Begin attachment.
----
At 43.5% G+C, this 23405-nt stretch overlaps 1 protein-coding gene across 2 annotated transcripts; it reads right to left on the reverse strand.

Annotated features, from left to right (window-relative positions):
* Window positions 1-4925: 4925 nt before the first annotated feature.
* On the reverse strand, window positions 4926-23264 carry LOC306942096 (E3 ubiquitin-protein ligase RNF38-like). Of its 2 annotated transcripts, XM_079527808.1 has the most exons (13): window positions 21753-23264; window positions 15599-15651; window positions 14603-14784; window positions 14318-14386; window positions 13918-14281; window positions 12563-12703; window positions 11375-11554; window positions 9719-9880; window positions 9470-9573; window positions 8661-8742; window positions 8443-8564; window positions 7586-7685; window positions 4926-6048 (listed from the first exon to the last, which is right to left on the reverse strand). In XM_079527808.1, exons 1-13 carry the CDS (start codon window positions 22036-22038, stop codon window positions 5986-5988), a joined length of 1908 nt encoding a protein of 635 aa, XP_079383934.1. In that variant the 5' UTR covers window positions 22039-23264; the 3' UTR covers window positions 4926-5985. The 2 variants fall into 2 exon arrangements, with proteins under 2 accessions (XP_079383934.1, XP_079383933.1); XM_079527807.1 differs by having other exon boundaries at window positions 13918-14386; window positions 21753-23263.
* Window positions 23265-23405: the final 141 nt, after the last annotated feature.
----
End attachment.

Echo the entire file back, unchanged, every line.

At 43.5% G+C, this 23405-nt stretch overlaps 1 protein-coding gene across 2 annotated transcripts; it reads right to left on the reverse strand.

Annotated features, from left to right (window-relative positions):
* Window positions 1-4925: 4925 nt before the first annotated feature.
* On the reverse strand, window positions 4926-23264 carry LOC306942096 (E3 ubiquitin-protein ligase RNF38-like). Of its 2 annotated transcripts, XM_079527808.1 has the most exons (13): window positions 21753-23264; window positions 15599-15651; window positions 14603-14784; window positions 14318-14386; window positions 13918-14281; window positions 12563-12703; window positions 11375-11554; window positions 9719-9880; window positions 9470-9573; window positions 8661-8742; window positions 8443-8564; window positions 7586-7685; window positions 4926-6048 (listed from the first exon to the last, which is right to left on the reverse strand). In XM_079527808.1, exons 1-13 carry the CDS (start codon window positions 22036-22038, stop codon window positions 5986-5988), a joined length of 1908 nt encoding a protein of 635 aa, XP_079383934.1. In that variant the 5' UTR covers window positions 22039-23264; the 3' UTR covers window positions 4926-5985. The 2 variants fall into 2 exon arrangements, with proteins under 2 accessions (XP_079383934.1, XP_079383933.1); XM_079527807.1 differs by having other exon boundaries at window positions 13918-14386; window positions 21753-23263.
* Window positions 23265-23405: the final 141 nt, after the last annotated feature.